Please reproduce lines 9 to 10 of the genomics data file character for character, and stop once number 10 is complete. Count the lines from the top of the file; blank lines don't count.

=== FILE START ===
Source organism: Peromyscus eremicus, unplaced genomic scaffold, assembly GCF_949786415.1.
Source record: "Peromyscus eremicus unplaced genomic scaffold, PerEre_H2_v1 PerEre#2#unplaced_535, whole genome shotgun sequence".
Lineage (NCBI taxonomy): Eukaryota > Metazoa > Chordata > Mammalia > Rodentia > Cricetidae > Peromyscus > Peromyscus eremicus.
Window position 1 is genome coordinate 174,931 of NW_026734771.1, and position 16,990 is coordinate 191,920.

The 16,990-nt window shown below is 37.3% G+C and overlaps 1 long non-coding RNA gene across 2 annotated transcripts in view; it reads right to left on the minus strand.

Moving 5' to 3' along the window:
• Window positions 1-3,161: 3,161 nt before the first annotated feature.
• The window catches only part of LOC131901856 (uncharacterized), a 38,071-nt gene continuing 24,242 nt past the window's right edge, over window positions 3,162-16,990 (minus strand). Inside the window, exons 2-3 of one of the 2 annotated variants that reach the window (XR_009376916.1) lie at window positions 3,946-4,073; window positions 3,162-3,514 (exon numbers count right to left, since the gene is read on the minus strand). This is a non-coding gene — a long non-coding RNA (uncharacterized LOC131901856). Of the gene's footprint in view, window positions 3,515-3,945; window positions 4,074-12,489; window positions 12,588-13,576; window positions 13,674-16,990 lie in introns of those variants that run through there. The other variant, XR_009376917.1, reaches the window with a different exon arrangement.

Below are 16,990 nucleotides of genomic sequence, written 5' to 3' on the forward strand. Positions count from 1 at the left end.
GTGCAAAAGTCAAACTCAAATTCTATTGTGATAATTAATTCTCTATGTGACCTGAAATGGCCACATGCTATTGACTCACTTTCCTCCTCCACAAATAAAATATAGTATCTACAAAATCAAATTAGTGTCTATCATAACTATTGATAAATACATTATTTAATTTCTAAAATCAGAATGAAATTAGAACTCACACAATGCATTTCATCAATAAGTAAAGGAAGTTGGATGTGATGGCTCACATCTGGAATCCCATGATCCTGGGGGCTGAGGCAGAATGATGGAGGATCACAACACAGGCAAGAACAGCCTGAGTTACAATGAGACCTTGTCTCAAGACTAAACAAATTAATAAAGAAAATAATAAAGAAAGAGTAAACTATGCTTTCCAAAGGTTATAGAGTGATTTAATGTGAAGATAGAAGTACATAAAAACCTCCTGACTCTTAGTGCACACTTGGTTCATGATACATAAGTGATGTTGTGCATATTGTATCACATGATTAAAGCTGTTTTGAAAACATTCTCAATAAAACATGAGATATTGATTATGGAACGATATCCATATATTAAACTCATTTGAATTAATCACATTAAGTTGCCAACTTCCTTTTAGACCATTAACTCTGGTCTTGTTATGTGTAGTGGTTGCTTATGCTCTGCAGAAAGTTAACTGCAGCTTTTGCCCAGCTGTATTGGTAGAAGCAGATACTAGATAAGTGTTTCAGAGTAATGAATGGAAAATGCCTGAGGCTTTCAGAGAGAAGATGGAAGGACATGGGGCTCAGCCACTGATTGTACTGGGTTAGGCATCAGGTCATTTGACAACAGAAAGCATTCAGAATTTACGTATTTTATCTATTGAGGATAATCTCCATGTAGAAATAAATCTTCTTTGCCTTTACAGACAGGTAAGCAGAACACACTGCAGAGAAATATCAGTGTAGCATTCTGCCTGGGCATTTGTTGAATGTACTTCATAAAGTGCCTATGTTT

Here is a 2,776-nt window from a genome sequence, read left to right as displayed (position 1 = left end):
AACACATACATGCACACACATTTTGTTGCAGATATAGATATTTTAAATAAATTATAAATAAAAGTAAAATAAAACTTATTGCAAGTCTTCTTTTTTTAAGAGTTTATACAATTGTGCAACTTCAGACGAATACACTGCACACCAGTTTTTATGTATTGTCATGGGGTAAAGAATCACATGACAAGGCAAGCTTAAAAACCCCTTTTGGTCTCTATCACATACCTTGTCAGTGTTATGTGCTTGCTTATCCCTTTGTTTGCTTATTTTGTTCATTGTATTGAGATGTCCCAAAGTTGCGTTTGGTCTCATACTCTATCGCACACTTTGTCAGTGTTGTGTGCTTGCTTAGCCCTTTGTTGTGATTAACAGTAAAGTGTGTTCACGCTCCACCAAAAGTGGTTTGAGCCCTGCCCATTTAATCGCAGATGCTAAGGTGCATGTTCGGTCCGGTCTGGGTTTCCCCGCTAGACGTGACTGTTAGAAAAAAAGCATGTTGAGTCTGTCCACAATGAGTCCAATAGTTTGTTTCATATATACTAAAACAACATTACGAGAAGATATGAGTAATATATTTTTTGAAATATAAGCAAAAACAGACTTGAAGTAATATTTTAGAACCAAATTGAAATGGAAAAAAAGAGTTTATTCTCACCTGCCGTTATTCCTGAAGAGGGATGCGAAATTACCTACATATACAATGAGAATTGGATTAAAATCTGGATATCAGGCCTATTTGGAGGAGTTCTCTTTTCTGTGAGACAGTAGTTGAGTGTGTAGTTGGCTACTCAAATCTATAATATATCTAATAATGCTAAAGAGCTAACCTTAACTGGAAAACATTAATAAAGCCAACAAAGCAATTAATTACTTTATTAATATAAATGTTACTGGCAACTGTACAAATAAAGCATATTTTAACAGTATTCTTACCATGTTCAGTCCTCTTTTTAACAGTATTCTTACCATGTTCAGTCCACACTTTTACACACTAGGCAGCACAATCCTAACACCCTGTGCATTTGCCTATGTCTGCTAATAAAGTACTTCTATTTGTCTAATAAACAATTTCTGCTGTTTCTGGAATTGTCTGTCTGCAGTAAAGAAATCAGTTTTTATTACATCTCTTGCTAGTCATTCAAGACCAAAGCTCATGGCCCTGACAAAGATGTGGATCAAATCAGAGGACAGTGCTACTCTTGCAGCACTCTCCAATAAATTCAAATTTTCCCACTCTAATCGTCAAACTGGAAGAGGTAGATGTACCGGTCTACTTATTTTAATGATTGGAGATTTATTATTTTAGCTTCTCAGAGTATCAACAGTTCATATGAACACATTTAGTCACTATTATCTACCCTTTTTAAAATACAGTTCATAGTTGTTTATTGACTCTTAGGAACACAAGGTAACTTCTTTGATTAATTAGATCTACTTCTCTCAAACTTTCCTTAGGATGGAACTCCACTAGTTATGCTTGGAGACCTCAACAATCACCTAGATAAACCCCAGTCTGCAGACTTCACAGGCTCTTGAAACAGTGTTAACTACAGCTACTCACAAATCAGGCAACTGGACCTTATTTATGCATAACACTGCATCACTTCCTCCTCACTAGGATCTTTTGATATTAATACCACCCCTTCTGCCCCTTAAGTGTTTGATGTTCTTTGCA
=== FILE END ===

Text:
Below are 16,990 nucleotides of genomic sequence, written 5' to 3' on the forward strand. Positions count from 1 at the left end.
GTGCAAAAGTCAAACTCAAATTCTATTGTGATAATTAATTCTCTATGTGACCTGAAATGGCCACATGCTATTGACTCACTTTCCTCCTCCACAAATAAAATATAGTATCTACAAAATCAAATTAGTGTCTATCATAACTATTGATAAATACATTATTTAATTTCTAAAATCAGAATGAAATTAGAACTCACACAATGCATTTCATCAATAAGTAAAGGAAGTTGGATGTGATGGCTCACATCTGGAATCCCATGATCCTGGGGGCTGAGGCAGAATGATGGAGGATCACAACACAGGCAAGAACAGCCTGAGTTACAATGAGACCTTGTCTCAAGACTAAACAAATTAATAAAGAAAATAATAAAGAAAGAGTAAACTATGCTTTCCAAAGGTTATAGAGTGATTTAATGTGAAGATAGAAGTACATAAAAACCTCCTGACTCTTAGTGCACACTTGGTTCATGATACATAAGTGATGTTGTGCATATTGTATCACATGATTAAAGCTGTTTTGAAAACATTCTCAATAAAACATGAGATATTGATTATGGAACGATATCCATATATTAAACTCATTTGAATTAATCACATTAAGTTGCCAACTTCCTTTTAGACCATTAACTCTGGTCTTGTTATGTGTAGTGGTTGCTTATGCTCTGCAGAAAGTTAACTGCAGCTTTTGCCCAGCTGTATTGGTAGAAGCAGATACTAGATAAGTGTTTCAGAGTAATGAATGGAAAATGCCTGAGGCTTTCAGAGAGAAGATGGAAGGACATGGGGCTCAGCCACTGATTGTACTGGGTTAGGCATCAGGTCATTTGACAACAGAAAGCATTCAGAATTTACGTATTTTATCTATTGAGGATAATCTCCATGTAGAAATAAATCTTCTTTGCCTTTACAGACAGGTAAGCAGAACACACTGCAGAGAAATATCAGTGTAGCATTCTGCCTGGGCATTTGTTGAATGTACTTCATAAAGTGCCTATGTTT